4. "Rejecting New Fossil Fuel Infrastructure"
Inslee would work with Congress to develop and apply a "Climate Test" to all new infrastructure projects. He would also direct federal agencies to reject oil and gas pipelines that would contribute to global warming and harm the local environment, and withdraw permits from existing projects like the controversial Dakota Access and Keystone XL pipelines. The plan also outlines steps towards ending fossil fuel exports.
5. "Improving Corporate Climate Transparency"
Finally, Inslee would work to make sure corporations are accurately reporting their climate pollution and risk by taking measures to encourage the Securities and Exchange Commission (SEC) to enforce rules requiring companies to disclose climate-related risks and reverse the more lax approach taken by the Trump administration. Inslee would also direct federal agencies to work towards avoiding a financial crisis driven by the climate crisis.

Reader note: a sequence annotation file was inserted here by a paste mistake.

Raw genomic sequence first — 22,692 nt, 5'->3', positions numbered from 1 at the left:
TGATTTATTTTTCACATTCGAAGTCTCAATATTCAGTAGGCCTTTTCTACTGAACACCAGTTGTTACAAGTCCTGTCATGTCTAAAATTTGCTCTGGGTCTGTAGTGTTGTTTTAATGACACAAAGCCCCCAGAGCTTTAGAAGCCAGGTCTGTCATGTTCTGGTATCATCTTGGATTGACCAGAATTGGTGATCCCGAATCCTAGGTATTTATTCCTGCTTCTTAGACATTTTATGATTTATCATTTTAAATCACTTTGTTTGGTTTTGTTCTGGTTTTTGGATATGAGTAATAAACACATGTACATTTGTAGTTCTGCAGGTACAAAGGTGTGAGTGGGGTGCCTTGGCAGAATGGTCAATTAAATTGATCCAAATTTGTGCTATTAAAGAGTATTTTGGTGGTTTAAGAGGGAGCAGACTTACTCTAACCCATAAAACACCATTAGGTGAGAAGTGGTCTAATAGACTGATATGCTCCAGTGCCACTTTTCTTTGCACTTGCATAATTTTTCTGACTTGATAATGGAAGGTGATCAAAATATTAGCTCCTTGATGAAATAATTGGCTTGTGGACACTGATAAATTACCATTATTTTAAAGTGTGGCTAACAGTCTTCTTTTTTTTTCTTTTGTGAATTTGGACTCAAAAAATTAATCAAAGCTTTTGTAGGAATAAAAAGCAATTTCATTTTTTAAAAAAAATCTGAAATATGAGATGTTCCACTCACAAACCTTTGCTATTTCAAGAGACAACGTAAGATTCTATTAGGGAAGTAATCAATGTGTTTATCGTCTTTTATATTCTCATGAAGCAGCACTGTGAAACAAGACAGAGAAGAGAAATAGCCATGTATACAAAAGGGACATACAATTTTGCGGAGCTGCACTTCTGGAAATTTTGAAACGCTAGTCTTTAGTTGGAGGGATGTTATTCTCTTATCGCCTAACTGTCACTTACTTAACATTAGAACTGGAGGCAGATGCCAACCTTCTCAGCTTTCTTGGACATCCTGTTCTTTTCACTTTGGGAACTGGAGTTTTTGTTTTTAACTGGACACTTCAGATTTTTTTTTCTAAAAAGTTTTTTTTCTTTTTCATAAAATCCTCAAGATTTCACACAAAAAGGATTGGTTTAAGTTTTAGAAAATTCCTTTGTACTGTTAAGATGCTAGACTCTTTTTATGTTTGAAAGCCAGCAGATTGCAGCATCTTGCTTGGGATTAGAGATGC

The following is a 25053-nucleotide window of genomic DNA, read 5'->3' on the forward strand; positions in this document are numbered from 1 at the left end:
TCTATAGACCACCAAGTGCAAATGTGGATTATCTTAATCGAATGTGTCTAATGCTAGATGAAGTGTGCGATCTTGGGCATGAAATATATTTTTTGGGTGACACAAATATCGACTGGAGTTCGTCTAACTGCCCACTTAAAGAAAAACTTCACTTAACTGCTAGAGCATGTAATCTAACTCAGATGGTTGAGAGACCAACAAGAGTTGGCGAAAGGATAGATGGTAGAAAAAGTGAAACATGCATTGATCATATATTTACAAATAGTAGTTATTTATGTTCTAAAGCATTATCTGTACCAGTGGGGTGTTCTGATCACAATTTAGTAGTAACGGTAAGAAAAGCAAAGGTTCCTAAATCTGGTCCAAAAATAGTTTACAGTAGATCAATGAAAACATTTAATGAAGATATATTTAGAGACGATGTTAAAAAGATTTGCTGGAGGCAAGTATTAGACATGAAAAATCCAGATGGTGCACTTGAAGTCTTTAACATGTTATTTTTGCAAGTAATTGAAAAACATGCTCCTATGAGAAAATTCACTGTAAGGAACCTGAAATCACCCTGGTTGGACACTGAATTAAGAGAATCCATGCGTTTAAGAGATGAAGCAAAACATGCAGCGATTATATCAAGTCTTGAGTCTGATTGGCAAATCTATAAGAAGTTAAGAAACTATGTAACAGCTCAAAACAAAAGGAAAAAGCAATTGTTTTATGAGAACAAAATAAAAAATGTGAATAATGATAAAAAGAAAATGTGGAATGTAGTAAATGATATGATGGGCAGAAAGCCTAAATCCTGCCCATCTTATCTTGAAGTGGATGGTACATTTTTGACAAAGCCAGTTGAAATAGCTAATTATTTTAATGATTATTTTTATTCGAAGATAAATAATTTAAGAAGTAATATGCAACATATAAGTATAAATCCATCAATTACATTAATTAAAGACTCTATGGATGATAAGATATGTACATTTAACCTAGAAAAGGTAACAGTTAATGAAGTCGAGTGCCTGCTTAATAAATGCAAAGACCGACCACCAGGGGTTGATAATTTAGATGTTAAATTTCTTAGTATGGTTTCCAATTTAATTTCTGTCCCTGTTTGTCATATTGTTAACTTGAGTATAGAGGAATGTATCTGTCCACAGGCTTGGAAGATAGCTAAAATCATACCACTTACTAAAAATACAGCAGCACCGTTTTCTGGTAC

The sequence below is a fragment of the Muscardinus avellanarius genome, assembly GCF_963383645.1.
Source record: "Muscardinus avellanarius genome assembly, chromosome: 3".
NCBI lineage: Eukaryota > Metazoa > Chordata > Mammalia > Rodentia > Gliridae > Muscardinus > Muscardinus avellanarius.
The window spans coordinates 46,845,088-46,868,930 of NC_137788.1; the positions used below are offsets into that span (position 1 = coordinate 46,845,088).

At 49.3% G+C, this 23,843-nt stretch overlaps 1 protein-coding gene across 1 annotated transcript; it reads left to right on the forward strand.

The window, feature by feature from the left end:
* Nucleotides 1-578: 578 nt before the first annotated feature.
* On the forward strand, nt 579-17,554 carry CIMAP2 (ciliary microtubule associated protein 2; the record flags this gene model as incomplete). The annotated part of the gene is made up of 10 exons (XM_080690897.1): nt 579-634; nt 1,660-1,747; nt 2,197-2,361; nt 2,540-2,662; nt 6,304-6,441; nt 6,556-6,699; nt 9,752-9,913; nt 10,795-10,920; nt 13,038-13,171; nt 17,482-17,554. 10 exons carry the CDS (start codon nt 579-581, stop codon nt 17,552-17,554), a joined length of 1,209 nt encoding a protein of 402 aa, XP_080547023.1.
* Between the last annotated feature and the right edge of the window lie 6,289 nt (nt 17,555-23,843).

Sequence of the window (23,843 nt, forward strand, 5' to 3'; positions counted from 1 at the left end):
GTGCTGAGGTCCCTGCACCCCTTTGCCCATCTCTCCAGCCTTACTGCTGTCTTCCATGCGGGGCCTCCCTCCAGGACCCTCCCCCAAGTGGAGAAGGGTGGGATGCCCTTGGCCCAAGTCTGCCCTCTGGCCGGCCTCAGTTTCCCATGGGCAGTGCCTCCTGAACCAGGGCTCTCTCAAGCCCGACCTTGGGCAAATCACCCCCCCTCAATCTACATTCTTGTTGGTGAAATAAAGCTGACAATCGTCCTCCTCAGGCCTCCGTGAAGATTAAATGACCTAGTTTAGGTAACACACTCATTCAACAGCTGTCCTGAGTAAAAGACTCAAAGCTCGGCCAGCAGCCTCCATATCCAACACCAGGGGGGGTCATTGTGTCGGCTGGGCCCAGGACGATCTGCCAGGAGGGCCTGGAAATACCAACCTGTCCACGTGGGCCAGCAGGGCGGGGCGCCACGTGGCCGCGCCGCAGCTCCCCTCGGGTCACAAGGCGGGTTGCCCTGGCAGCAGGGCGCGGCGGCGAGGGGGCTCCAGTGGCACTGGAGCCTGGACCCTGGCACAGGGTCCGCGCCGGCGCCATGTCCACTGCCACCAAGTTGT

Inslee's plan won approval from Greenpeace, who called it "the most comprehensive to date to end the fossil fuel industry's stranglehold on our democracy and clear the way for a future built on clean, renewable energy," according to The Hill.
"This is now the gold standard that all other candidates must meet if they hope to win over the millions of voters and young people demanding climate leadership from the next president," the organization said.
It is the latest climate-focused plan announced by Inslee, following his promise to shutter all coal plants by 2030, encourage clean energy construction and target anti-corruption laws at climate deniers abroad, as The Huffington Post reported. But this latest plan focuses specifically on the industry most responsible for industrial greenhouse gas emissions.
"When you're in a hole, you have to stop digging," Inslee told The Huffington Post of his latest plan. "We have to stare the fossil fuel industry in the eye and say, 'The gravy train is over.'"
Inslee is polling at one or two percent against other Democratic primary contenders, The Hill reported, and The Huffington Post says his latest plan will likely not win over voters in fossil-fuel producing states. But it does come days after a Yale Program on Climate Change Communication survey found that 57 percent of Americans think the fossil fuel industry owes owes a "great deal" or "moderate amount" in damages wrought by the climate crisis, The Huffington Post reported.